A dormer head and gable just sit there without providing any function or ecological benefit whatsoever. And more often than not, the final result just looks like a larger version of a Lego that was hastily duct-taped onto a dollhouse. Which as a concept, just sounds silly.
If you’re going to put all the time, money, and effort into a remodeling job, wouldn’t you want something that produces useful end results like increased ventilation? Or the sleek kitchen aisle that would make Gordon Ramsey drool with envy? So, this trend in false dormers actually sprang from REAL dormers gone wrong in the construction or remodeling of those dreadful McMansions.
Observe this happy set of dormer windows:
They’re nice and symmetrical, don’t jut above the roof line, are proportional to the entry way, and most of all, all three of them contain actual windows. Now take a look at what happens when you choose Trump University for your architecture major:
There’s so much going on with this house, I CAN’T EVEN. Do you actually make an extremely meticulous K-turn to get in and out of that garage? Was a first-year home builder grumbling “It was late and I was tired” when the blueprints were finalized? WHAT ZONING BOARD EVEN APPROVED THIS?! What decent person would let this Frankenstein-like beast be built? Why are there two inconsistent shutter styles? And we have the cursed combo of a cupola with a weather vane AND absurdly tiny dormer windows that obscure the roof line! To think THIS is why my generation can’t have cute and affordable starter homes. Ugh.
I likened false dormer windows to nose jobs for a reason: there’s rhinoplasties that go well for people, they can fix nasal conditions or just make you happier with your appearance, get the procedure and live your best life if that’s the case. But there’s also cases where the end result winds up being too large or small for the patient’s face and that’s pretty much exactly what happens with dormer window additions. They can end up being taller than the actual story they’re on, or are so small that they don’t add anything to the exterior.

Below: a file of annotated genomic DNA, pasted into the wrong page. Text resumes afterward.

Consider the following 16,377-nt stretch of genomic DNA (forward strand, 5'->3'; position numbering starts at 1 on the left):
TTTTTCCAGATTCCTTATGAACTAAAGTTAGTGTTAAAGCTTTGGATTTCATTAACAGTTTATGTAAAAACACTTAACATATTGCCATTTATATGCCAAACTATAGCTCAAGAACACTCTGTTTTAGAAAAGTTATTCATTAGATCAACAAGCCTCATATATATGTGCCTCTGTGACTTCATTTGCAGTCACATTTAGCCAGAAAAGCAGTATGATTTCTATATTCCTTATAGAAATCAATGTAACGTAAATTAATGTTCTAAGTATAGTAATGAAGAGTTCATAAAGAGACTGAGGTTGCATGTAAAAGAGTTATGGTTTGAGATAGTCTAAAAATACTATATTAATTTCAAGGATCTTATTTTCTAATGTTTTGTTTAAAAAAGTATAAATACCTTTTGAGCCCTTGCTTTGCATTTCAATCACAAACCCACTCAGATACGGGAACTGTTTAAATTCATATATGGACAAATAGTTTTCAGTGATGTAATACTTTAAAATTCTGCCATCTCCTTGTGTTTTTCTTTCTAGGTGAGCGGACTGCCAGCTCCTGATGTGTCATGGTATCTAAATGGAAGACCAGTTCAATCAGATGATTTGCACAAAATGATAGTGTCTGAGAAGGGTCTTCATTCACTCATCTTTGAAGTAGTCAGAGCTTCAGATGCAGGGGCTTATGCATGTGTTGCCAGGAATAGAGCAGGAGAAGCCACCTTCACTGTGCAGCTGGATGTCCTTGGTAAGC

They just wind up sticking out of the roof like those whiteheads that randomly appear on the side of your nose on a hot day. McMansions spawned the false dormer rage because they were just another way that previous generations used to one-up each other over who had a bigger house than the other. Then it turned to remodeling and botched DIY jobs, who could add the biggest and stupidest thing to their already over-the-top domicile?
Oh, Ralph at work got a $400 drill so I have to one-up him and buy a $600 one. Who’s getting a bigger fake dormer window next?! Oh, all that effort and money you didn’t have to do a job you didn’t even want and all to impress people you don’t even like.
Once people started poking fun at how ludicrous false dormer windows are, commercial developments is where those unfulfilled McMansion dreams began to manifest because at least you can get a tax write-off for so-called building improvements.
This particular Cheesecake Factory is part of a development in Kansas City, MO intended to look like a Spanish village, and it’s just the tip of the iceberg for the chain’s notoriously ostentatious design principles.
Cheesecake Factory restaurants actually don’t feature false dormer windows as prominently as some other independent and corporatized commercial developments, but some of them do depending on location. It’s a safe bet that the more local residential and commercial developments feature both real and false dormer windows, the more likely your local Cheesecake Factory is to have one of them gazing down at you as you anticipate that signature brown bread. The reason why I bring up this chain in particular is because they’re known for their lavish and incredibly out-there design meant to go with their menus that rival Anna Karenina length-wise.
The interior feels like a casino resort while you’re passing time staring at a misplaced palatial estate, as you wait for your buzzer to ding once the waiting area reaches capacity. But that interior is darker than a nightclub even in broad daylight, so we don’t know who they’re trying to fool with those windows. Real dormer windows can make a home look majestic if they’re proportional, and provide lots of natural light and ventilation to that guest room or sewing room you always wanted.
But fake ones? Congratulations, you just blew $10-20K attempting to have your dwelling resemble a Cheesecake Factory.